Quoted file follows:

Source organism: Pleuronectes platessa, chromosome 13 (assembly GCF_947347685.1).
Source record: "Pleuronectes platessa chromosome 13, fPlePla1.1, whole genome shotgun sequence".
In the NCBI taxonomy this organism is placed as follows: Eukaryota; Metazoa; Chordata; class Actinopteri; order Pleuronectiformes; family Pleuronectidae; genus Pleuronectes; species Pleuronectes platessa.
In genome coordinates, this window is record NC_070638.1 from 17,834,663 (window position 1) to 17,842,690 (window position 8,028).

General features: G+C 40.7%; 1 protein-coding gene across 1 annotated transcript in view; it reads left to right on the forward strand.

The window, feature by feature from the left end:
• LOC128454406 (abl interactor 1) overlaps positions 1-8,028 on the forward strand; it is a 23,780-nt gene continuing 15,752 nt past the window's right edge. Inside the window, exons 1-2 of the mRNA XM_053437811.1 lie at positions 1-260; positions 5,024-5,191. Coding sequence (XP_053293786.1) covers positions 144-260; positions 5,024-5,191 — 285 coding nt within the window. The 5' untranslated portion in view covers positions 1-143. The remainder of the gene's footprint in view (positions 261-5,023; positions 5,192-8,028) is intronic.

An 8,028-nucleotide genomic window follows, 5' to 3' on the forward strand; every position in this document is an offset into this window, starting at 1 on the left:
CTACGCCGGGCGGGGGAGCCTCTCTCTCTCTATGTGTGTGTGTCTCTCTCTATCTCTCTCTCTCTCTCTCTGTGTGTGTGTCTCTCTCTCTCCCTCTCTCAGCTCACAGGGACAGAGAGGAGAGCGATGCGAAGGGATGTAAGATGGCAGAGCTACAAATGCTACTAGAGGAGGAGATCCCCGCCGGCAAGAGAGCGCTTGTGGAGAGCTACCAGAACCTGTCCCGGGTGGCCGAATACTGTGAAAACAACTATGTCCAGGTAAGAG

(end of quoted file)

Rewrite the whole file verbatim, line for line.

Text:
Source organism: Pleuronectes platessa, chromosome 13 (assembly GCF_947347685.1).
Source record: "Pleuronectes platessa chromosome 13, fPlePla1.1, whole genome shotgun sequence".
In the NCBI taxonomy this organism is placed as follows: Eukaryota; Metazoa; Chordata; class Actinopteri; order Pleuronectiformes; family Pleuronectidae; genus Pleuronectes; species Pleuronectes platessa.
In genome coordinates, this window is record NC_070638.1 from 17,834,663 (window position 1) to 17,842,690 (window position 8,028).

General features: G+C 40.7%; 1 protein-coding gene across 1 annotated transcript in view; it reads left to right on the forward strand.

The window, feature by feature from the left end:
• LOC128454406 (abl interactor 1) overlaps positions 1-8,028 on the forward strand; it is a 23,780-nt gene continuing 15,752 nt past the window's right edge. Inside the window, exons 1-2 of the mRNA XM_053437811.1 lie at positions 1-260; positions 5,024-5,191. Coding sequence (XP_053293786.1) covers positions 144-260; positions 5,024-5,191 — 285 coding nt within the window. The 5' untranslated portion in view covers positions 1-143. The remainder of the gene's footprint in view (positions 261-5,023; positions 5,192-8,028) is intronic.

An 8,028-nucleotide genomic window follows, 5' to 3' on the forward strand; every position in this document is an offset into this window, starting at 1 on the left:
CTACGCCGGGCGGGGGAGCCTCTCTCTCTCTATGTGTGTGTGTCTCTCTCTATCTCTCTCTCTCTCTCTCTGTGTGTGTGTCTCTCTCTCTCCCTCTCTCAGCTCACAGGGACAGAGAGGAGAGCGATGCGAAGGGATGTAAGATGGCAGAGCTACAAATGCTACTAGAGGAGGAGATCCCCGCCGGCAAGAGAGCGCTTGTGGAGAGCTACCAGAACCTGTCCCGGGTGGCCGAATACTGTGAAAACAACTATGTCCAGGTAAGAG